US chipmaker Qualcomm postponed its annual shareholders' meeting after secretly requesting a national security review of Broadcom's bid to take over the company, the Singapore-based Broadcom announced Monday.
Qualcomm shareholders were due to meet Tuesday, but Broadcom said it was informed Sunday night Qualcomm secretly filed a voluntary request on January 29 for US regulators to investigate the deal, and was ordered to postpone the meeting for 30 days.
"It should be clear to everyone that this is part of an unprecedented effort by Qualcomm to disenfranchise its own stockholders," Broadcom said in a statement.
The Committee on Foreign Investment in the United States (CFIUS) can review any acquisition by a foreign corporation of a US firm that may have an impact on national security, and can recommend the President block the deal. CFIUS has blocked some deals, but frequently foreign companies withdraw once it appears a transaction will be prohibited.
Broadcom said it will fully cooperate with the review, but rejected any national security concerns since it is a US-controlled company, and is in the process of relocating its headquarters back to the United States.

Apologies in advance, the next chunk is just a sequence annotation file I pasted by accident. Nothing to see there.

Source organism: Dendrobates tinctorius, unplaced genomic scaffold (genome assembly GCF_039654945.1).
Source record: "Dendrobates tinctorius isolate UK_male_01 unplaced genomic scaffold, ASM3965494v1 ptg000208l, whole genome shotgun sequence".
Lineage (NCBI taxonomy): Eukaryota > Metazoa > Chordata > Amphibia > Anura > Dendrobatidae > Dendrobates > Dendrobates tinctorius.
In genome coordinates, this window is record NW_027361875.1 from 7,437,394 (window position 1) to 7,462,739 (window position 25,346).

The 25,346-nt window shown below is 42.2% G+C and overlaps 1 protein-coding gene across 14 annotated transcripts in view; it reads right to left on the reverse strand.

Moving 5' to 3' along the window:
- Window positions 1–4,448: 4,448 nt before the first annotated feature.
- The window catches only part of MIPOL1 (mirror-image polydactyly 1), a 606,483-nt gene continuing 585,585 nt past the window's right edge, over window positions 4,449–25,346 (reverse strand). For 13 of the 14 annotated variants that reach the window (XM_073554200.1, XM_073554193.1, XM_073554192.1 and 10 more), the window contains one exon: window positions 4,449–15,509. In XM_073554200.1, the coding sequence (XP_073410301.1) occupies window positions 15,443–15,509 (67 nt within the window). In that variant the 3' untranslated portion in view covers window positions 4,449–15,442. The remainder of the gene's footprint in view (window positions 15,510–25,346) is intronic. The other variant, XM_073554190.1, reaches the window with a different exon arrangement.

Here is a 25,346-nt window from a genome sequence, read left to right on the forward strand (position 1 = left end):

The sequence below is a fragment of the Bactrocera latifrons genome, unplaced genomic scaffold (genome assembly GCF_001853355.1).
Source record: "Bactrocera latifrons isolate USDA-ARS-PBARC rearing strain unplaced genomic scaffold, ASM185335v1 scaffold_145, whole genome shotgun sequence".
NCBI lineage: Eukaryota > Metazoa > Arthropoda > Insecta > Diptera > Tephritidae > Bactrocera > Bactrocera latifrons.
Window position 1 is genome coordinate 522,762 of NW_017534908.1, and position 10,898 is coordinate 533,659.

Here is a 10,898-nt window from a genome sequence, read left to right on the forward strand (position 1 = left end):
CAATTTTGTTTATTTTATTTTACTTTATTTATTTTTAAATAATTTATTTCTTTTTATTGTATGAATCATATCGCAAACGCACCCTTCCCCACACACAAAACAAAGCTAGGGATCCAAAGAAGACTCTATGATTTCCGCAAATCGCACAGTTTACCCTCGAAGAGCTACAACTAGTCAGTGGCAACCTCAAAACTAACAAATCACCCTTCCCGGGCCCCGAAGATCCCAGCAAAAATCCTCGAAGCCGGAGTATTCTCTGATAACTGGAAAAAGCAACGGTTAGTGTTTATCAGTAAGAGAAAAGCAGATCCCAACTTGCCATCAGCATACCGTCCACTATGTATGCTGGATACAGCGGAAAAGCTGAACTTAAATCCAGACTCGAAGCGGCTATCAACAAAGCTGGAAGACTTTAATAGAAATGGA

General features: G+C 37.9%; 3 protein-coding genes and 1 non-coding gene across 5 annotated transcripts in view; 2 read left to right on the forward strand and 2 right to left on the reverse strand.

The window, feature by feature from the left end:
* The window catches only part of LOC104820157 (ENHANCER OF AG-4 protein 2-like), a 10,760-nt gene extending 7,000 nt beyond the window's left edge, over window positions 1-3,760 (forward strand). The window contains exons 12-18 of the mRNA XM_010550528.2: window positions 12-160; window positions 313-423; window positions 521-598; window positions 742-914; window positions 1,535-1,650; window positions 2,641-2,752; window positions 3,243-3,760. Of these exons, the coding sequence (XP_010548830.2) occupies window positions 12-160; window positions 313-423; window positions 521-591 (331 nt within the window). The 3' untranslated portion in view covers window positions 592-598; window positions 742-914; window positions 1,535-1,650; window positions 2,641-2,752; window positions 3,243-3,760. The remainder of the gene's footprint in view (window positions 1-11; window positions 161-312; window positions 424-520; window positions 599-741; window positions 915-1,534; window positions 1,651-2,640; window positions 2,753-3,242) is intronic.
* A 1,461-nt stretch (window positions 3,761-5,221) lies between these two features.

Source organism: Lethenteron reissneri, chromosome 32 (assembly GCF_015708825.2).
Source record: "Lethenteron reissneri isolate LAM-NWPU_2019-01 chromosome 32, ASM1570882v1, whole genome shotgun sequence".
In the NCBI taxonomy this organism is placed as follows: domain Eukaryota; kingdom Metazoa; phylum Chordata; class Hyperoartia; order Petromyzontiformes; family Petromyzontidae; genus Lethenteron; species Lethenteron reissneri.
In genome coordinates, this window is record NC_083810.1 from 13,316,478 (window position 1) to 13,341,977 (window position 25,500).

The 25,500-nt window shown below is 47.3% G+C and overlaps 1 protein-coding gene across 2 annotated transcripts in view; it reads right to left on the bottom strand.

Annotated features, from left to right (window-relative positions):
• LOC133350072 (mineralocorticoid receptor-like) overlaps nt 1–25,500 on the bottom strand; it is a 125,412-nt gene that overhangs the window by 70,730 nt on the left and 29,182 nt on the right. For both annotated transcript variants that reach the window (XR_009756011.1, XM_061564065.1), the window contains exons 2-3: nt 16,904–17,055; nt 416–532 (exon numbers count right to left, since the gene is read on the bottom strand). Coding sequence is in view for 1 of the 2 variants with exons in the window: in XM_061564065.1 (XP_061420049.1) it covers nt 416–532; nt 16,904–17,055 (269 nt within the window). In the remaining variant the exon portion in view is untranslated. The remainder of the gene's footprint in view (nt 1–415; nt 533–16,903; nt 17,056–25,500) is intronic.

If finalized, the Broadcom-Qualcomm tie-up, estimated at $117 billion, would be the largest merger in a sector awash with consolidation amid the development of technologies for autonomous vehicles and 5G mobile services.
Qualcomm has repeatedly rejected multiple Broadcom offers it says undervalue the company, and which could face opposition from the antitrust regulators.
The shareholders were due to consider on several candidates to the board of directors supported by Broadcom.
"This was a blatant, desperate act by Qualcomm to entrench its incumbent board of directors and prevent its own stockholders from voting for Broadcom's independent director nominees," the statement said.
CFIUS last year opposed the takeover of US semiconductor manufacturer Lattice by a Chinese state group backed by a US investment fund, and President Donald Trump then blocked the deal.
In the semiconductor sector, the committee—whose deliberations are secret—in 2016 recommended that then-President Barack Obama oppose a deal between the German group Aixtron and Chinese fund Grand Chip because there was a US subsidiary of the German group.
The transaction between Qualcomm and Broadcom had already had a political backdrop since Broadcom had submitted its initial offer the day after a White House meeting between Trump and Broadcom CEO Hock Tan, who promised to repatriate the company's headquarters.
Qualcomm, one of Apple's main suppliers, is currently engaged in the acquisition of the Dutch group NXP and has indicated the operation will proceed regardless of the outcome of discussions with Broadcom.
Broadcom shares lost 0.8 percent in midmorning trading, while Qualcomm was down 0.6 percent.
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